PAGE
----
If you have or intend to found a startup for the first time, you need to pay close attention to how, when, and why you raise funding. Your financial needs will differ significantly from other new, small businesses.
Small businesses are those that utilize a well-known business model and seek long-term profitability. Small businesses can generate profit from day one, according to Forbes. Startups differ in that you attempt to use a new business model and disrupt an industry. A startup will not be profitable right away, which is why it needs multiple injections of capital over time. By seeking additional investments during your business’ early years, you gain the financial resources you need to hire more employees, purchase more inventory, upgrade or expand your equipment, reach additional markets, and much more. Every round of financing has the potential to help your startup grow exponentially.
When you consider founding a startup, or you’ve already gotten started based on seed money, you need to find an experienced attorney to work with. There are many business and transactional attorneys who focus on startups. “Entrepreneurs, it’s been my experience, typically don’t have a very good understanding of the federal and state securities laws,” says J. Fred Kingren, a Business and Finance attorney at Hand Arendall. “Securities laws are pretty complex and the repercussions of non-compliance are pretty serious and they could even include rescission of the deal, which of course would be pretty extensive and devastating to a startup.” They can ensure you follow all federal regulations in relation to your finances. They also can offer you business advice and insights derived from their years of experience.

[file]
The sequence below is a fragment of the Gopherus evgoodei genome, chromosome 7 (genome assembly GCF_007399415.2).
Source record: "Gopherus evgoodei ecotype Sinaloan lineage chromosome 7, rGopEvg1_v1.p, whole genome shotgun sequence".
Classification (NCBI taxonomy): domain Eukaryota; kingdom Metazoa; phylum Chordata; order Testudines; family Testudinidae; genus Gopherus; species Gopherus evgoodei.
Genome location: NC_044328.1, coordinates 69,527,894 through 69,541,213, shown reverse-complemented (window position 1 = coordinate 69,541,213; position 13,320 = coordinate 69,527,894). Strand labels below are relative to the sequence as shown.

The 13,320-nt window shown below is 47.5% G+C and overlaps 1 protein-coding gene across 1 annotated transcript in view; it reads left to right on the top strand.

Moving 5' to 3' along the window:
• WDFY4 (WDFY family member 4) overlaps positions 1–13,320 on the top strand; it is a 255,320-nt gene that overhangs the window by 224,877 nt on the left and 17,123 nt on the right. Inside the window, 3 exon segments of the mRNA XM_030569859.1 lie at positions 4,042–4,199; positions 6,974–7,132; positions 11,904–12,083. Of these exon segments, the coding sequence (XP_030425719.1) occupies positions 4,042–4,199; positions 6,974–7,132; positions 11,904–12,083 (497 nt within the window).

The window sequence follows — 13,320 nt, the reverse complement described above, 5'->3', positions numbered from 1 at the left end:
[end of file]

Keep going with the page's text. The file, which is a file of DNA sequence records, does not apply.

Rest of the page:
Your first investment is your seed money, which could be your savings, gifts or loans from family and friends, or more formal loans or investments. Some startups intentionally raise seed money from high-net-worth investors, according to Justin Kan, entrepreneur and founder of Twitch. The amount of seed money can range drastically from several thousand to millions of dollars, depending on your business idea and your business’s potential value. Ryan Law, editor of the SaaS Growth Blog, writes that there are huge variances in seed funding, though the average funding amount was $1.7 million in 2015 by angel investors, early state venture capitalist funds, and startup accelerators.
This seed money is intended to get your business off the ground. You have your idea, and now you have a bit of money to start making that idea a reality. Your seed money helps you solidify your product or service, create a strong business plan, form your founding team (whether that is with cofounders or early employees), figure out your target demographic, research your market, and create a product or service if needed and enter the market. In reality, it may be what enables you to quit your day job and focus on starting this new venture.
Series A Investment